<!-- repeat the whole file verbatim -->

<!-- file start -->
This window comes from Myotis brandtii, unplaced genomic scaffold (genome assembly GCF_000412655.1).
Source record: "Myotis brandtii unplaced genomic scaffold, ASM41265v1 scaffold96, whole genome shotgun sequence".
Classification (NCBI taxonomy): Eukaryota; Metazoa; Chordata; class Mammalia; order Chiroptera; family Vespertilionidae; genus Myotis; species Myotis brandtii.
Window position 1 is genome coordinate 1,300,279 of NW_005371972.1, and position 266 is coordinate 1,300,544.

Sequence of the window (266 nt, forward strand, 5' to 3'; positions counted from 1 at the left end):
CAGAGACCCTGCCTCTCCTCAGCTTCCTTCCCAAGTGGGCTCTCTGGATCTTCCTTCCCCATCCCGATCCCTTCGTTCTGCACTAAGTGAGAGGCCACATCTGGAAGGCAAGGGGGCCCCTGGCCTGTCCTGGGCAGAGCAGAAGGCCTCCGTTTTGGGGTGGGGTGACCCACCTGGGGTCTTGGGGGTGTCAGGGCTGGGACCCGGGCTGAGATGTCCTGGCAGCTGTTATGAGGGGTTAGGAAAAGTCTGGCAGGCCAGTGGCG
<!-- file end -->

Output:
This window comes from Myotis brandtii, unplaced genomic scaffold (genome assembly GCF_000412655.1).
Source record: "Myotis brandtii unplaced genomic scaffold, ASM41265v1 scaffold96, whole genome shotgun sequence".
Classification (NCBI taxonomy): Eukaryota; Metazoa; Chordata; class Mammalia; order Chiroptera; family Vespertilionidae; genus Myotis; species Myotis brandtii.
Window position 1 is genome coordinate 1,300,279 of NW_005371972.1, and position 266 is coordinate 1,300,544.

Sequence of the window (266 nt, forward strand, 5' to 3'; positions counted from 1 at the left end):
CAGAGACCCTGCCTCTCCTCAGCTTCCTTCCCAAGTGGGCTCTCTGGATCTTCCTTCCCCATCCCGATCCCTTCGTTCTGCACTAAGTGAGAGGCCACATCTGGAAGGCAAGGGGGCCCCTGGCCTGTCCTGGGCAGAGCAGAAGGCCTCCGTTTTGGGGTGGGGTGACCCACCTGGGGTCTTGGGGGTGTCAGGGCTGGGACCCGGGCTGAGATGTCCTGGCAGCTGTTATGAGGGGTTAGGAAAAGTCTGGCAGGCCAGTGGCG